The Maryland-DC-Delaware Press Association executive director’s op-ed attacking House Bill 1258 (“Preserving local journalism: Why governor must veto HB1258,” April 22), which sought to reduce multi-million-dollar government subsidies to local newspapers with substantial monopoly power, was highly misleading.

The government mandates that both private businesses and government agencies place legal notices in local (mostly monopoly) newspapers. This notice system has become the most profitable part of local newspapers, hence are as aggressively guarded by them as a female bear protecting her cubs.

From the standpoint of industrial economics, legal ads are a wildly profitable business because 1) the government mandates that its customers must find and pay the business, 2) the business is a local monopoly, so customers cannot comparison shop (in the law’s words, it has to be a newspaper of “general circulation”), and 3) the cost of the product is negligible in comparison to the revenue it generates.

HB 1258 seeks to reform this wasteful and socially harmful system for only a small fraction of legal ads — those related to publishing estate-related information for potential beneficiaries and creditors.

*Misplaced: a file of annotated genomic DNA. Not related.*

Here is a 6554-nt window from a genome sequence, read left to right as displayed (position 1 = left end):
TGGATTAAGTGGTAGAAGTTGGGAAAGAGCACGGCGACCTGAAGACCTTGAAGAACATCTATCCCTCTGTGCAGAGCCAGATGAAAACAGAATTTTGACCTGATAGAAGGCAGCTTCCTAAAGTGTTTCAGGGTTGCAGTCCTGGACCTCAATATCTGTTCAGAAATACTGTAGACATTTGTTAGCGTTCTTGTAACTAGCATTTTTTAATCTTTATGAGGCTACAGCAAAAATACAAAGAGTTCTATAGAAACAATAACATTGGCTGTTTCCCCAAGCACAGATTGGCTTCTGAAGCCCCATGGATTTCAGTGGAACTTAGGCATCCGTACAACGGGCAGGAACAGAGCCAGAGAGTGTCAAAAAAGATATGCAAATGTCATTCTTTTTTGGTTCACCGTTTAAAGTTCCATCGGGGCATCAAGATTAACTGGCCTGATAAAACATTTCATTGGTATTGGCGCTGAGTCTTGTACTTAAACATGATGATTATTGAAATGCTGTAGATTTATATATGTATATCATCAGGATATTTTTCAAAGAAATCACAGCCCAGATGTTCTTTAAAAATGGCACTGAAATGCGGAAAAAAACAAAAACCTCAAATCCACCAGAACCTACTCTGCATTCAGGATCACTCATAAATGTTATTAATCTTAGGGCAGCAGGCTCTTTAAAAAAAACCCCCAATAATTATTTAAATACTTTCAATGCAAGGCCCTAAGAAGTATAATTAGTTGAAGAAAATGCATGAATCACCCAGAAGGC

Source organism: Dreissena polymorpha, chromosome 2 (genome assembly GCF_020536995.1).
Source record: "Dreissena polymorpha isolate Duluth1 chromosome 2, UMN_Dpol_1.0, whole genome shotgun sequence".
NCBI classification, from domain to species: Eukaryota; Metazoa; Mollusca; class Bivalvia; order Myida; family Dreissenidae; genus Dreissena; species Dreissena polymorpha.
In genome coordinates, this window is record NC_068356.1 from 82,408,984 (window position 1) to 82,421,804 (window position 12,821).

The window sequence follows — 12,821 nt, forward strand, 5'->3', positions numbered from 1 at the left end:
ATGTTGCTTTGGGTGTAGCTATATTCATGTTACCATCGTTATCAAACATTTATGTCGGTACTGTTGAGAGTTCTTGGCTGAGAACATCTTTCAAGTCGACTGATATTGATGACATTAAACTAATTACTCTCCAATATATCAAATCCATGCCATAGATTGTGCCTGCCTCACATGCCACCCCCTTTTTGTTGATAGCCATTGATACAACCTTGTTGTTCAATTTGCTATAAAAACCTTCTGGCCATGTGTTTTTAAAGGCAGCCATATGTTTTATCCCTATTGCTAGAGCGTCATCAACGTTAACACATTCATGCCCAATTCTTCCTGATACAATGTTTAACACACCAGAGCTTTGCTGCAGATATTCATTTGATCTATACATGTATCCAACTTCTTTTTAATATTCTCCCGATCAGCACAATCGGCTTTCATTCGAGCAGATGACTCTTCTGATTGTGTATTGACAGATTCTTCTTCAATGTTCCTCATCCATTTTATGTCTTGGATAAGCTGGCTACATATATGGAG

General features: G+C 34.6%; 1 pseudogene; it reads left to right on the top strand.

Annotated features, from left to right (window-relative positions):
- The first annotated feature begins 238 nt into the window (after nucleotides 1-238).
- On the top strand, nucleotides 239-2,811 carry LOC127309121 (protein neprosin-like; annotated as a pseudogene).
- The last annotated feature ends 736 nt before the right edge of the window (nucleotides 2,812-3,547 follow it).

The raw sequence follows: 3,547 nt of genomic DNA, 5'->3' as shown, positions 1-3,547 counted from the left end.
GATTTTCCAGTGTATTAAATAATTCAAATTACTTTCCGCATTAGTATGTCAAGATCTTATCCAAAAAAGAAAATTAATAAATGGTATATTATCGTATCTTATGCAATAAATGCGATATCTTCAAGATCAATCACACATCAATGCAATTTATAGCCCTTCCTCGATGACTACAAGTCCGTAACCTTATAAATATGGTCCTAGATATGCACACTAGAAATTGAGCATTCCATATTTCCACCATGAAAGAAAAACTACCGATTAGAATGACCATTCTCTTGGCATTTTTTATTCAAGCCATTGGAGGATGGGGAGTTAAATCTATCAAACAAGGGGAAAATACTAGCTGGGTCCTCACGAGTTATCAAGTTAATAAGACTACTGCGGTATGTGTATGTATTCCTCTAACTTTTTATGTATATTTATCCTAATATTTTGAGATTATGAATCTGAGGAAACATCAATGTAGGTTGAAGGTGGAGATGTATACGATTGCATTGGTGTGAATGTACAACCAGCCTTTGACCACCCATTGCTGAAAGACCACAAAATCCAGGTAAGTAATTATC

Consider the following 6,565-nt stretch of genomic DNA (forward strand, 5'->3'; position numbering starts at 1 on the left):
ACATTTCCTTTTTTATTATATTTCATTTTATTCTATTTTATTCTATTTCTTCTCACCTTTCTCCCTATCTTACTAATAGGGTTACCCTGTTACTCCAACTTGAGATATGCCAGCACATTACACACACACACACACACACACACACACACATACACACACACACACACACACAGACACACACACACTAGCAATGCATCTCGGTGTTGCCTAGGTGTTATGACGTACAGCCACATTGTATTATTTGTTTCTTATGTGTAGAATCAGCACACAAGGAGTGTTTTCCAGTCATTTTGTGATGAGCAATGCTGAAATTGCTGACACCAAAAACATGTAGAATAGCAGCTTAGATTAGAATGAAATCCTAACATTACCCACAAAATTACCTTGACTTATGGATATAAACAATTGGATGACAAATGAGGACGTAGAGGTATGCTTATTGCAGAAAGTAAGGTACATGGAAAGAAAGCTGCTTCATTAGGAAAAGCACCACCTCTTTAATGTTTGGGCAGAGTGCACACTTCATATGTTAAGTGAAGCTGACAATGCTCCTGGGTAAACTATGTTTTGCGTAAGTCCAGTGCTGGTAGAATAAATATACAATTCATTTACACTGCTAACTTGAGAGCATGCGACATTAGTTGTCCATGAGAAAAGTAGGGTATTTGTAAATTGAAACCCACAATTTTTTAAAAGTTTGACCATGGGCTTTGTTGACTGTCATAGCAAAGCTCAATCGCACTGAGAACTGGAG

In this case, the legal notice tax is effectively paid by estate beneficiaries, not the government, which passes the costs on to the beneficiaries. Like the other groups that must pay for legal notices, these beneficiaries have no practical way to defend their interests, so are an easy target to fund this industry subsidy.

he author claims that the current system of legal notices has “served our communities well for decades.”

But this has as much credibility as claiming that the old system of newspaper classified advertising — which has become obsolete because of far more efficient methods of advertising jobs, homes, and other products — should be protected by government regulation.

The author contends that the current legal notice system fosters government “transparency” and “accountability,” but it has done the opposite. The system itself is incredibly opaque, with local newspapers refusing to publicly disclose their revenue from legal notices. It is so poorly designed that it effectively hides the information from the people it is intended to benefit.

Source: Snider, J.H., Legal notice system is wasteful and obsolete, Frederick News-Post, May 13, 2024.